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APPLIED SCIENCES

Predicting the Patellar Tendon Force Generated When Landing from a Jump

JANSSEN, INA1,2; STEELE, JULIE R.1; MUNRO, BRIDGET J.1,3; BROWN, NICHOLAS A. T.2

Author Information
Medicine & Science in Sports & Exercise: May 2013 - Volume 45 - Issue 5 - p 927-934
doi: 10.1249/MSS.0b013e31827f0314
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Abstract

The quadriceps extensor mechanism, including the patellar tendon, acts as the primary anatomical structure to dissipate the kinetic energy generated when landing from a jump (8,38). In fact, each landing can expose the patellar tendon to a force as high as seven times an individual’s body weight at a rate of 55 body weights per second (10). Frequent application of this high patellar tendon force combined with the rapid rate at which this force is applied, and poor landing biomechanics, are believed to be the main causative factors of overuse knee injuries, such as patellar tendinopathy, in sports that involve repetitive jumping and landing (13,20,30).

Risk factors other than landing biomechanics are also believed to predispose an individual to develop patellar tendinopathy. For example, greater patellar tendinopathy prevalence is reported in males compared to their female counterparts across a wide variety of sports (20,39). Although the cause of the between-sex difference in prevalence remains unexplained, it is speculated that factors such as greater muscle strength (22) and lower quadriceps muscle extensibility (36) may increase tendon strain, transmit greater forces through the patellar tendon, and lead to more prevalent patellar tendinopathy in male athletes. Injury prevalence data also indicate a large discrepancy between skill levels with highly skilled athletes up to three times more likely to develop patellar tendinopathy than lesser skilled athletes (20,39). Although these and other risk factors have been associated with individuals who develop patellar tendinopathy, it remains unknown why factors such as sex, strength, muscle extensibility, or skill level predispose individuals to this injury. It is possible that these risk factors simply affect an individual’s landing biomechanics and, in turn, increase the patellar tendon force they generate when landing from a jump, whereby frequent application of this high patellar tendon force is the causative factor, although this notion has not been investigated.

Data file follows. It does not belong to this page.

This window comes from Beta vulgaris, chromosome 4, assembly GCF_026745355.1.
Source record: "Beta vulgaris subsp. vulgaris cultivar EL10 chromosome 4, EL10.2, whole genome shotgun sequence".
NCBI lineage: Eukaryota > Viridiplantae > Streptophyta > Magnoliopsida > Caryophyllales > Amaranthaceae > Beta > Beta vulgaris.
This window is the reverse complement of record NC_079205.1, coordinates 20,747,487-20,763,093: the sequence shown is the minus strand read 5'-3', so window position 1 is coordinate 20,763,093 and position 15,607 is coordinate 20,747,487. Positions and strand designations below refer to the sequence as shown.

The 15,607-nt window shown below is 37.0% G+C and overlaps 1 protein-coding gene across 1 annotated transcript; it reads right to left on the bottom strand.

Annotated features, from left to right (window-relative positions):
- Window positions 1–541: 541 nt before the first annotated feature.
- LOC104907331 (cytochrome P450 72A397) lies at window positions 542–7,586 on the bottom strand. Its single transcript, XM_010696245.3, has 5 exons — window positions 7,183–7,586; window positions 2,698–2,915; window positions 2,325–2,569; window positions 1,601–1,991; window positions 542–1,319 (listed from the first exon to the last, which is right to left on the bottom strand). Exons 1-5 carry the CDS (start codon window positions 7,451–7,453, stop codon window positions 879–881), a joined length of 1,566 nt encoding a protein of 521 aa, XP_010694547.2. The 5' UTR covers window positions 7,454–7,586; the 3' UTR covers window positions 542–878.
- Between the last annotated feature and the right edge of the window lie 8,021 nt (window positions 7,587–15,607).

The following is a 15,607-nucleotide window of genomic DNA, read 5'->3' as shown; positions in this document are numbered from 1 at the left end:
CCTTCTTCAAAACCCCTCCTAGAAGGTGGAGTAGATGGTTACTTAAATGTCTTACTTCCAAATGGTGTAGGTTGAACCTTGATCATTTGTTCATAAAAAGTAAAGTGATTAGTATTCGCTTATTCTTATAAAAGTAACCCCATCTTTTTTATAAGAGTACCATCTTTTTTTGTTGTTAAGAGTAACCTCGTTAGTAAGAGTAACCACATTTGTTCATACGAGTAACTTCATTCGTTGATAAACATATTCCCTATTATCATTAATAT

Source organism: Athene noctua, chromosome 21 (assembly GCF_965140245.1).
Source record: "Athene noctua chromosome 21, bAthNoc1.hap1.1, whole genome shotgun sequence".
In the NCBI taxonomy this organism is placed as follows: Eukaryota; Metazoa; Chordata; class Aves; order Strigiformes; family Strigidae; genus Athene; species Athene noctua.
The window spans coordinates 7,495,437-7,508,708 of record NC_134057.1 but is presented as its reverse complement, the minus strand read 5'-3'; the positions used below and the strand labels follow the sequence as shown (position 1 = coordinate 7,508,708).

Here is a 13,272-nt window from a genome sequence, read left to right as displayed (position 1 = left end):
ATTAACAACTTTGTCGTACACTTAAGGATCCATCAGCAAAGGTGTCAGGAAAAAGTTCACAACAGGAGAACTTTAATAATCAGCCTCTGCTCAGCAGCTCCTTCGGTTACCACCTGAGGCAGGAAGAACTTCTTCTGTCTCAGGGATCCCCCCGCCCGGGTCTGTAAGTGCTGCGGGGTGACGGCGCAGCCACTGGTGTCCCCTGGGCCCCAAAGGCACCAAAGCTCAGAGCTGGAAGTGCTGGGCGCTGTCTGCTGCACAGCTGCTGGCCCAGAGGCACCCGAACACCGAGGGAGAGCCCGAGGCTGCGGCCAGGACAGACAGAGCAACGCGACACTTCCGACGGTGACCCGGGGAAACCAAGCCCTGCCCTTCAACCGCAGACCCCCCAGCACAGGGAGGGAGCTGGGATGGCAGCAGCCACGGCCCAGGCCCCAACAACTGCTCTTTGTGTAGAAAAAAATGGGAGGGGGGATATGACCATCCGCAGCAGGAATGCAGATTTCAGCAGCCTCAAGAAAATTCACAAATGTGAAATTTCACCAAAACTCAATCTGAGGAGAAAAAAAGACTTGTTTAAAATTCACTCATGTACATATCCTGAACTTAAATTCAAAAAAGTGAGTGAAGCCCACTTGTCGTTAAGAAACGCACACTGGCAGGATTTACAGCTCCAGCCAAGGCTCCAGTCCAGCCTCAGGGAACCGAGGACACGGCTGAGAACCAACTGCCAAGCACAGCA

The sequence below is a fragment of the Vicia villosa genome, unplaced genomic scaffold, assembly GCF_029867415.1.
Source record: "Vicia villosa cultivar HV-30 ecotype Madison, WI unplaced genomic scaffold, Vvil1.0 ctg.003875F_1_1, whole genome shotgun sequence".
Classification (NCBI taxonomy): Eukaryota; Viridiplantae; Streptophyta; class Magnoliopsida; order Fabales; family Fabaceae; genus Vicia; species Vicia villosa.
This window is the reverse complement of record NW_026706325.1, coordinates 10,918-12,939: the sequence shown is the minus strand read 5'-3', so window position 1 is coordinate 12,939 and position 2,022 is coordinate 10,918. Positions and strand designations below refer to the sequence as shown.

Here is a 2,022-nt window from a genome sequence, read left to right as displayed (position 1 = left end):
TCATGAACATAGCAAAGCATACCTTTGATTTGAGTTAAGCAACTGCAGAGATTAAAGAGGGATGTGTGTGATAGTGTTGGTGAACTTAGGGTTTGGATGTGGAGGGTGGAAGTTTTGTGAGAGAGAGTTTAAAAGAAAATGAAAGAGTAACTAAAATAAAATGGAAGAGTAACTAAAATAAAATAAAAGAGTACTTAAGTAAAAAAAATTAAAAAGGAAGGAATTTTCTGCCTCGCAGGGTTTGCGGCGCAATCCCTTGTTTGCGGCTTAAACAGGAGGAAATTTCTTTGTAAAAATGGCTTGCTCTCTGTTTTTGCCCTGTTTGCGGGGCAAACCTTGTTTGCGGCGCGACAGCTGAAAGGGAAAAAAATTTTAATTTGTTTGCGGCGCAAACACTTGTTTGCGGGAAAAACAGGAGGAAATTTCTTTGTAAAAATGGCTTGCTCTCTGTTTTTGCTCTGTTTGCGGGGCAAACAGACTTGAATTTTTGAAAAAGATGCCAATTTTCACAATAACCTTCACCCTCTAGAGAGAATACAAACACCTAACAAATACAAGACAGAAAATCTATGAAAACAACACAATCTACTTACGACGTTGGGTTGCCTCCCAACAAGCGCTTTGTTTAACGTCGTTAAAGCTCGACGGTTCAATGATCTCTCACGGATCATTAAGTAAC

As it is believed that lower limb landing biomechanics are related to the development of patellar tendinopathy, several researchers have attempted to identify landing strategies associated with the injury (2,3,10,30). For example, Richards et al. (30) characterized the landing technique of Canadian national team male volleyball players, including some players with a history of patellar tendinopathy or symptoms of the injury at the time of testing. High maximum knee flexion during landing and a rapid rate of knee extensor moment generation predicted patellar tendinopathy presence (30). In another study (3), volleyball players with patellar tendinopathy displayed less ankle plantarflexion and excursion, with greater ankle dorsiflexion velocity, when landing compared to players without patellar tendinopathy. Interestingly, although high patellar tendon force is thought to be a primary causative factor of patellar tendinopathy in sports that involve repeated jumping and landing (30,31), neither of these studies used patellar tendon force as a possible predictive factor in their models. In fact, there is a paucity of studies that have quantified the magnitude of the patellar tendon force generated during landing tasks.